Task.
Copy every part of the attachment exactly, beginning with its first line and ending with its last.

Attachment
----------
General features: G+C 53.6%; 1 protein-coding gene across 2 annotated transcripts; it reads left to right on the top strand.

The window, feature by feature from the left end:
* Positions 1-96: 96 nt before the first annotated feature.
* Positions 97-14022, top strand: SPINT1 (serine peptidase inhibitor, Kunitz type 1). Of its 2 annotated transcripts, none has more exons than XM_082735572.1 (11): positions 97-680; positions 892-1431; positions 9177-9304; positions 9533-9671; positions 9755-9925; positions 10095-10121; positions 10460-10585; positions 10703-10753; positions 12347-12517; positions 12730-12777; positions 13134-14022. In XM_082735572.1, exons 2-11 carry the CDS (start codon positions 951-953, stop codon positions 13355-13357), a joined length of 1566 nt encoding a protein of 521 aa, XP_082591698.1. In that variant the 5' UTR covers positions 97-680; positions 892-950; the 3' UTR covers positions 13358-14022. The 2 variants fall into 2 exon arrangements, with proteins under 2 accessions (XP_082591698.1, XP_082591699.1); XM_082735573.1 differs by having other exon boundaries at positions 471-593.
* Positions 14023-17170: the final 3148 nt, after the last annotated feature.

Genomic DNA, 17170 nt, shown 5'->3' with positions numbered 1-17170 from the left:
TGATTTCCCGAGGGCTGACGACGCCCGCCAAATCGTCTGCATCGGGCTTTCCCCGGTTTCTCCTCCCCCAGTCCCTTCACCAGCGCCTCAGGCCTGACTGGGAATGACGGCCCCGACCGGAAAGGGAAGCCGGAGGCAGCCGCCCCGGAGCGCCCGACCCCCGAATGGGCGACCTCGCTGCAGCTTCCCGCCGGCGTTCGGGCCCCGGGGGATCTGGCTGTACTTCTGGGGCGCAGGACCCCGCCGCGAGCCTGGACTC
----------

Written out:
General features: G+C 53.6%; 1 protein-coding gene across 2 annotated transcripts; it reads left to right on the top strand.

The window, feature by feature from the left end:
* Positions 1-96: 96 nt before the first annotated feature.
* Positions 97-14022, top strand: SPINT1 (serine peptidase inhibitor, Kunitz type 1). Of its 2 annotated transcripts, none has more exons than XM_082735572.1 (11): positions 97-680; positions 892-1431; positions 9177-9304; positions 9533-9671; positions 9755-9925; positions 10095-10121; positions 10460-10585; positions 10703-10753; positions 12347-12517; positions 12730-12777; positions 13134-14022. In XM_082735572.1, exons 2-11 carry the CDS (start codon positions 951-953, stop codon positions 13355-13357), a joined length of 1566 nt encoding a protein of 521 aa, XP_082591698.1. In that variant the 5' UTR covers positions 97-680; positions 892-950; the 3' UTR covers positions 13358-14022. The 2 variants fall into 2 exon arrangements, with proteins under 2 accessions (XP_082591698.1, XP_082591699.1); XM_082735573.1 differs by having other exon boundaries at positions 471-593.
* Positions 14023-17170: the final 3148 nt, after the last annotated feature.

Genomic DNA, 17170 nt, shown 5'->3' with positions numbered 1-17170 from the left:
TGATTTCCCGAGGGCTGACGACGCCCGCCAAATCGTCTGCATCGGGCTTTCCCCGGTTTCTCCTCCCCCAGTCCCTTCACCAGCGCCTCAGGCCTGACTGGGAATGACGGCCCCGACCGGAAAGGGAAGCCGGAGGCAGCCGCCCCGGAGCGCCCGACCCCCGAATGGGCGACCTCGCTGCAGCTTCCCGCCGGCGTTCGGGCCCCGGGGGATCTGGCTGTACTTCTGGGGCGCAGGACCCCGCCGCGAGCCTGGACTC